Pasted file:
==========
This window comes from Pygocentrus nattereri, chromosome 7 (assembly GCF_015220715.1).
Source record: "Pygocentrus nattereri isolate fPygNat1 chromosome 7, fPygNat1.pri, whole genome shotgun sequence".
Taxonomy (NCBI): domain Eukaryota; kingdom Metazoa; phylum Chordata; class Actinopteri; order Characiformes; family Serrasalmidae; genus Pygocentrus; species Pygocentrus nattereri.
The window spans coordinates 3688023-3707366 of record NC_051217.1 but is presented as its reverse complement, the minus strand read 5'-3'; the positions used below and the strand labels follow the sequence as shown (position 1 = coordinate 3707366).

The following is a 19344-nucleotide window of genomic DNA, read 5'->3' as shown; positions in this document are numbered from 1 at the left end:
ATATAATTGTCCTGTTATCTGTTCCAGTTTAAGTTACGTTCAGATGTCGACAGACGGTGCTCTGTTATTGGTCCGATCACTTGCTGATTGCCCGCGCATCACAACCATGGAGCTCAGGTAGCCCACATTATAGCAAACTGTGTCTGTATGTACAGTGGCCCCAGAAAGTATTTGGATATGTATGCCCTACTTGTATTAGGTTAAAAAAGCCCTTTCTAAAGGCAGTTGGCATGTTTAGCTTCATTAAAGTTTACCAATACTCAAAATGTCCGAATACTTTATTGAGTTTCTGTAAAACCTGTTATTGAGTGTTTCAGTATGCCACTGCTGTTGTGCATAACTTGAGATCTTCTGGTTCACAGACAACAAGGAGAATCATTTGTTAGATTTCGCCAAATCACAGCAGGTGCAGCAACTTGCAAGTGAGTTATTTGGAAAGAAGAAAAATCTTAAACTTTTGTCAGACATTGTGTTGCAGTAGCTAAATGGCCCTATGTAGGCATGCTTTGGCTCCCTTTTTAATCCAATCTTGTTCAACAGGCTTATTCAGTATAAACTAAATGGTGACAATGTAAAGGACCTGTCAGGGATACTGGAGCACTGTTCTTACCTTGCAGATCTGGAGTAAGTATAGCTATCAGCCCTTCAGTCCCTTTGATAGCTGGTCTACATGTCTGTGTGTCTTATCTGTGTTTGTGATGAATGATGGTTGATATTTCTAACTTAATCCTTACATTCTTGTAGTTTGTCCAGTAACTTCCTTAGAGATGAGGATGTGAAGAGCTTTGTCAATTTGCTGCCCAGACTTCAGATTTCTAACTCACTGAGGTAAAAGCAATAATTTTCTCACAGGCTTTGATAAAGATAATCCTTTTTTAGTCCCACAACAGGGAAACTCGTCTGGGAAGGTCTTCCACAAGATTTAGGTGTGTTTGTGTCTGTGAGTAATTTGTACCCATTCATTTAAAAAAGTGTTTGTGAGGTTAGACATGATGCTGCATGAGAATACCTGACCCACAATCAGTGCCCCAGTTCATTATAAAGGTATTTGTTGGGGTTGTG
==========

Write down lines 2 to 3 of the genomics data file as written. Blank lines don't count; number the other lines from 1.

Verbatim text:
Source record: "Pygocentrus nattereri isolate fPygNat1 chromosome 7, fPygNat1.pri, whole genome shotgun sequence".
Taxonomy (NCBI): domain Eukaryota; kingdom Metazoa; phylum Chordata; class Actinopteri; order Characiformes; family Serrasalmidae; genus Pygocentrus; species Pygocentrus nattereri.